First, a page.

The Office of National Statistics has announced today that the number of people unemployed in the UK has risen by its smallest amount since May 2008.
Before we pop the champagne corks and explode the party poppers, we should remember that the rise was still 30,000 bringing the total number of those out of work to 2.46 million.
Even more sobering is the fact that youth unemployment which covers those between 16 and 24-years-old rose by 15,000 to a total of 943,000.
When you think about it, though, is it really surprising? We have become a country that no longer produces anything of substance. Our manufacturing industries have gone, along with our fisheries. Once, we were the envy of the world in technological advance but we now create very little that is innovative or original.
We have become just a service nation that trades in items that do not exist in a realistic form and where the profits and risk taking are high.
University graduates have spent years studying for qualifications, while accumulating huge debts, to find they have returned to a world of few jobs worthy of their abilities.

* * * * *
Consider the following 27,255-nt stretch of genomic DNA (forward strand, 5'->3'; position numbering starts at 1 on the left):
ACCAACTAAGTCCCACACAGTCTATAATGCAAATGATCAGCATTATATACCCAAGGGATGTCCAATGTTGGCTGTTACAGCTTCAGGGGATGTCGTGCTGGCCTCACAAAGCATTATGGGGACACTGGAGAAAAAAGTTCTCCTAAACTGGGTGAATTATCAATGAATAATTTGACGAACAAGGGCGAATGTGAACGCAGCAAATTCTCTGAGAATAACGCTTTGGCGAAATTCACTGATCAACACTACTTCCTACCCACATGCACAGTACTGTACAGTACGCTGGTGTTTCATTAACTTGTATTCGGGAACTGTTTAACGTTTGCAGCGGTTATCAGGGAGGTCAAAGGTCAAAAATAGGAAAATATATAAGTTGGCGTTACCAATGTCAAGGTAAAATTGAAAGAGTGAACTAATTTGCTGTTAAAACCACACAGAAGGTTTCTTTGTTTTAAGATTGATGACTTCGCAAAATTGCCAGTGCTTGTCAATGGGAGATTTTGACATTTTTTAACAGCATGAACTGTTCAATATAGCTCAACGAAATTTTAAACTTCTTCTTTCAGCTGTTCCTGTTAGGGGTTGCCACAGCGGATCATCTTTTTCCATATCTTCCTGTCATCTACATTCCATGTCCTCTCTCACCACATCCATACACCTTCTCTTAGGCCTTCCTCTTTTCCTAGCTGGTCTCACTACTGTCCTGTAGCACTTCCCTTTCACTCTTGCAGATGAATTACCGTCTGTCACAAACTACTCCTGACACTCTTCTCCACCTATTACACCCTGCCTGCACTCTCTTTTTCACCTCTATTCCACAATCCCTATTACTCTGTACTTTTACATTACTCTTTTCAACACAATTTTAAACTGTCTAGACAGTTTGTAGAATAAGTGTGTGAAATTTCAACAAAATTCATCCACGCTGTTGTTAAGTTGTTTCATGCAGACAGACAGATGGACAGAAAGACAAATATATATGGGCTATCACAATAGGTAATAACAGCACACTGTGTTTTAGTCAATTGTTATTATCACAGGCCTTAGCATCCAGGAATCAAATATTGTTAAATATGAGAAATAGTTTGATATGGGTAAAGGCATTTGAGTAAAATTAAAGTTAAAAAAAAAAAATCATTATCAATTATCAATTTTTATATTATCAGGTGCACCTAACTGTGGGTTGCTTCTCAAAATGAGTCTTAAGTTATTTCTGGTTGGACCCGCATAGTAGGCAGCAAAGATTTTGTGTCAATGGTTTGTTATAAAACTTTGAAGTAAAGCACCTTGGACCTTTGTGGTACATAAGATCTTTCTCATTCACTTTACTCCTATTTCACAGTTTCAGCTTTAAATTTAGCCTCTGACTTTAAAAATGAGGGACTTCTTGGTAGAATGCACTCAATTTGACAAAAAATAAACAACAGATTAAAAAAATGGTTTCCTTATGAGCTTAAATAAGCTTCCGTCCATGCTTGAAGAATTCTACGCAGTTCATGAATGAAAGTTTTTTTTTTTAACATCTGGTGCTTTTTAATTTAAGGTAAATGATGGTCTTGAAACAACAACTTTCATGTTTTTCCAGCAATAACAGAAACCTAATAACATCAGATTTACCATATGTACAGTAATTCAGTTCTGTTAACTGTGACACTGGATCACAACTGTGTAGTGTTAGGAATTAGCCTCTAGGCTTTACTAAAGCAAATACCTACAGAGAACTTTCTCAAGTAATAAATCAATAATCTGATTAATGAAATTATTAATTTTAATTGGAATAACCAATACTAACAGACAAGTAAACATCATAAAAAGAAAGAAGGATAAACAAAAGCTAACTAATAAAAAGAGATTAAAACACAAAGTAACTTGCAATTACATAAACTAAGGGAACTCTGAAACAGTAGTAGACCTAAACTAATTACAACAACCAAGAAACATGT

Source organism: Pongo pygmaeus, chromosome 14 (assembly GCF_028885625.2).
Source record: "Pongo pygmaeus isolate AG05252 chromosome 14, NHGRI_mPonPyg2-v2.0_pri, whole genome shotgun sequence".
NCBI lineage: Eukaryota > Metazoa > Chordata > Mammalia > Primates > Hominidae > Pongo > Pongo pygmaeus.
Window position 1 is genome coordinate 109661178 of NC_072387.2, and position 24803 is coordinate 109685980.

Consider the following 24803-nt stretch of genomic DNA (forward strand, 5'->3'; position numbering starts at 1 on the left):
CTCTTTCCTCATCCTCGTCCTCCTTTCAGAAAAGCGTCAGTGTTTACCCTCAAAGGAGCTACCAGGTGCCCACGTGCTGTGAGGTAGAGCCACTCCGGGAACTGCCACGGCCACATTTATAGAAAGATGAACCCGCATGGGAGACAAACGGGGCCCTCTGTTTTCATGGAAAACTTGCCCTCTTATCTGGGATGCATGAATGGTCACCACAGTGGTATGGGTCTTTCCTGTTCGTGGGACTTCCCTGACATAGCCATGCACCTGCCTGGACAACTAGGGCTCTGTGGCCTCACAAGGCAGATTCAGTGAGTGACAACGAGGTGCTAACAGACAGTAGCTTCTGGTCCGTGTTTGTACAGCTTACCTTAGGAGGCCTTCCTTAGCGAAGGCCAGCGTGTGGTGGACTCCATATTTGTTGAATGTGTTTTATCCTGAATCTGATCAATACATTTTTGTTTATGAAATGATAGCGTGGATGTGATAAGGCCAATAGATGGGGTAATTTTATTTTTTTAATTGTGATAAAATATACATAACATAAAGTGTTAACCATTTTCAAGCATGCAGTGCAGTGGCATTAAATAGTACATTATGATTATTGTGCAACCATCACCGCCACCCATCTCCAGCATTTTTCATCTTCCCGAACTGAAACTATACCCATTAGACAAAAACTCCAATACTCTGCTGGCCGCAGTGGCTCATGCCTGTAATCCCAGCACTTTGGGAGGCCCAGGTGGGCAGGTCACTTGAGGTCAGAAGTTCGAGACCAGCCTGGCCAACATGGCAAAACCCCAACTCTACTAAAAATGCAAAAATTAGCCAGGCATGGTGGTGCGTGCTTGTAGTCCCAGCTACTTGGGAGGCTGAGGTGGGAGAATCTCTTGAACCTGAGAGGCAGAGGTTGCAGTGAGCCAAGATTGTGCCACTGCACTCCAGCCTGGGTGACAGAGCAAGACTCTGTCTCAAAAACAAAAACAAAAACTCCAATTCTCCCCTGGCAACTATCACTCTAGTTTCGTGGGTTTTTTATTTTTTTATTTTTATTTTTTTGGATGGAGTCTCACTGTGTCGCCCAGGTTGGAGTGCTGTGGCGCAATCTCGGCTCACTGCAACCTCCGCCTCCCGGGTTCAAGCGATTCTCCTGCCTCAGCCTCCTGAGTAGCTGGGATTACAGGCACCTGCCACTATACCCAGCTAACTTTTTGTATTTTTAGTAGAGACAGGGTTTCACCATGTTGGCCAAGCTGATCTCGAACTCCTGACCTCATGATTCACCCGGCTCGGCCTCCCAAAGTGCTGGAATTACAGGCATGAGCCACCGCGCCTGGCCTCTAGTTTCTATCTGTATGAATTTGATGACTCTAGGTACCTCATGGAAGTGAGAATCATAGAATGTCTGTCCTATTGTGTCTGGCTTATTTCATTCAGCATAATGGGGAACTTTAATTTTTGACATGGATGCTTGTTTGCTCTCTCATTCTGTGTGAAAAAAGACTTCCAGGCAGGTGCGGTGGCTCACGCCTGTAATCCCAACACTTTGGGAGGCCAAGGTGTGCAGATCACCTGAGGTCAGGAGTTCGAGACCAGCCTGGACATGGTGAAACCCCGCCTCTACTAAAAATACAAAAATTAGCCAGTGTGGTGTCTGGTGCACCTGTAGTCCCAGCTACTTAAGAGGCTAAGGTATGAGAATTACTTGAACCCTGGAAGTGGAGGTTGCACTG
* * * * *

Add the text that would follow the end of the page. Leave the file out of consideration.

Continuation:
There are no longer apprenticeships for those to whom academic achievement was beyond their ability; we have few trades left where skills need to be passed on and taught over time. Many of the jobs requiring such skills are now filled by foreign workers prepared to accept lower daily rates and longer hours.
Of course, we all have to shoulder some personal responsibility for allowing such things to happen. The unions became too strong and past governments were too weak. Our products became too expensive and uncompetitive.
The fact remains, though, that when we gave away our industrial ability we also gave away the sense of hope and value of thousand upon thousands of our young people who are never going to be, or want to be bankers!
For many of them, we only offer the armed forces and war in foreign lands!